The test rig consists of the following parts:
Processor: Intel Core i5 2500K
Motherboard: ASUS P8P67 EVO
Video Card: SPARKLE Calibre Series X480 GeForce GTX 480
Memory: Corsair Vengence 8 GB @ 1600mhz
Power Supply: High Power Astro PT 700w
Storage: OCZ Vertex 2 120 GB Running Windows 8 64bit
Cooling: be quiet! Shadow Rock TopFlow SR1
Case: Nanoxia Deep Silence 1
Testing was done using Intel Burn Test (IBT) with the AVX instruction set. The reason I use this instead of Prime95 with this setup is that it pushes our i5 2500K a whole lot harder, giving us a better sense of load temps. Most of the testing was done at the high memory setting for a single pass. While admittedly this in no way would qualify the chip as stable when overclocking, it gives us a realistic idea of what temps it will be hitting.
First thing, here are the stock Intel cooler results:
Ambient temps: 22.22C/71.99F
Idle temps: 31.25C/88.25F core average
IBT temps: 78.5C/173.3F core average
Next I ran the SR1 through the exact same test at the same motherboard settings:
Ambient temps: 27.78C/82F
Idle temps: 39.5C/103.1F core average
IBT temps: 55.75C/132.35F core average
As you can see it was a pretty hot spring day and warmed our test room up a bit. I would say these temps are a little high for most homes, even during the summer. Nonetheless we can still make some conclusions about the SR1’s cooler power. To start with even at 5.56 C warmer ambients we can see that under load the SR1 still beats the stock Intel cooler by 22.75 C add the extra heat and it has it by 28.31C! Oddly idle on the SR1 was warmer by 2.69C with the added heat factored in.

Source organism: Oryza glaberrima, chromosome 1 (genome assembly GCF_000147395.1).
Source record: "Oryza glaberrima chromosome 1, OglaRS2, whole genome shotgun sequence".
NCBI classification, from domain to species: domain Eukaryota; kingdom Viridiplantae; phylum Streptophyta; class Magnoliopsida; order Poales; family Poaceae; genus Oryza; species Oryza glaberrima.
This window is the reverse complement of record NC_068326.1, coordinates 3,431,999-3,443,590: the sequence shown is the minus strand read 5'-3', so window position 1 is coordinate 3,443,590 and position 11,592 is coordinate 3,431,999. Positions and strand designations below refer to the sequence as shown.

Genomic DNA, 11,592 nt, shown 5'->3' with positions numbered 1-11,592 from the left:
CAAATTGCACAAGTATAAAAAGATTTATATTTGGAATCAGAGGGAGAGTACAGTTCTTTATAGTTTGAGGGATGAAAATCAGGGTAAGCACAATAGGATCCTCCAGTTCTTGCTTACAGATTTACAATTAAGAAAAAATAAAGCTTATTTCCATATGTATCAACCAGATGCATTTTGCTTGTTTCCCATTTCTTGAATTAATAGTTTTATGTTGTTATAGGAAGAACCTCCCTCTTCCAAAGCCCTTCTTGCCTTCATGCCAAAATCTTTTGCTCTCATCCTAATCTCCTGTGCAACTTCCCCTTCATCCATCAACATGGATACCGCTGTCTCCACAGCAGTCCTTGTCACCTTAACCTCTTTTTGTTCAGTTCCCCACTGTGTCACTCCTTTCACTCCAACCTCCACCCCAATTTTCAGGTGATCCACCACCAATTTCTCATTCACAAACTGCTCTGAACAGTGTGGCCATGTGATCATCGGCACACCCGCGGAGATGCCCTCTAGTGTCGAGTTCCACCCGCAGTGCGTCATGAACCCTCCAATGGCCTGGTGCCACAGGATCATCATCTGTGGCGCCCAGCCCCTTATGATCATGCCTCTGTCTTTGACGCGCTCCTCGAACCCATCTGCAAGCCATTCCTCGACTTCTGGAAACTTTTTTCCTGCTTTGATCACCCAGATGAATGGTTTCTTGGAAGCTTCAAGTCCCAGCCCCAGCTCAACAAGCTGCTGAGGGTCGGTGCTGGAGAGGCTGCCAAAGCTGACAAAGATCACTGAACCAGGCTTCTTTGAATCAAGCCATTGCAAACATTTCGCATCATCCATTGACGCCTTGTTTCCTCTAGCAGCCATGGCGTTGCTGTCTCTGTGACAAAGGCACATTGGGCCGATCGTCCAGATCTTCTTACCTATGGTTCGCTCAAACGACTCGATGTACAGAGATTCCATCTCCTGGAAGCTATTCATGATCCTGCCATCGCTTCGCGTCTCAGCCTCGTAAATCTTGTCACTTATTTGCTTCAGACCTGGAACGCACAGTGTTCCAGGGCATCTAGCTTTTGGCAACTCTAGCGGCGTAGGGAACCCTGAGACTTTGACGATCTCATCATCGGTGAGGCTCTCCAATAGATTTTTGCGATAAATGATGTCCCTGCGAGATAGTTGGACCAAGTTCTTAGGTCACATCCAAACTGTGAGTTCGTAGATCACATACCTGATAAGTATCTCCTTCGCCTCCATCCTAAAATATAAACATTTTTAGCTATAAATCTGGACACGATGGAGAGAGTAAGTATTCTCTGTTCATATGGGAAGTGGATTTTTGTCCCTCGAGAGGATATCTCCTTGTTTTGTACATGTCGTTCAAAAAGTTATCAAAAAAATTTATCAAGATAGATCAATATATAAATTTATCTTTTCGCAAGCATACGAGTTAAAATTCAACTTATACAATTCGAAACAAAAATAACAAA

Even looking at the load results I was still a little apprehensive about how well the cooler would do with an overclocked CPU. But that is the point of having and aftermarket cooler so onward we test! It wasn’t a very long overclocking session as I hit max temps fairly quickly, but here are the results:
Ambient temps: 27.78C/82F
Max overclock: 4.7 ghz/1.376V vCore
IBT temps: 77C/170.6F core average with one core hitting 81 C
You might look at 4.7ghz and think that it isn’t very good, but I’m actually pretty pleased with it. It may be 300mhz shy of our top clocks and slightly short of typical top end air coolers around 4.8-4.9 ghz, but this was a hot day. As tempted as I was to push it just to see where 4.8 would take it, I didn’t want to damage the CPU.
Unless you are going to be using your pc in a room at 82F or above it should definitely have some more head room.
So performance aside lets talk about usability. For starters the fan on the this unit maxed out at 1506 rpm, just above it’s top rated speed. Even at top speed the fan was extremely quiet. I would say quiet enough for even a media center pc. The mounting height on this cooler is short enough to fit in even very slim case. In fact it sticks out only a quarter of an inch past the 480 in our test rig.
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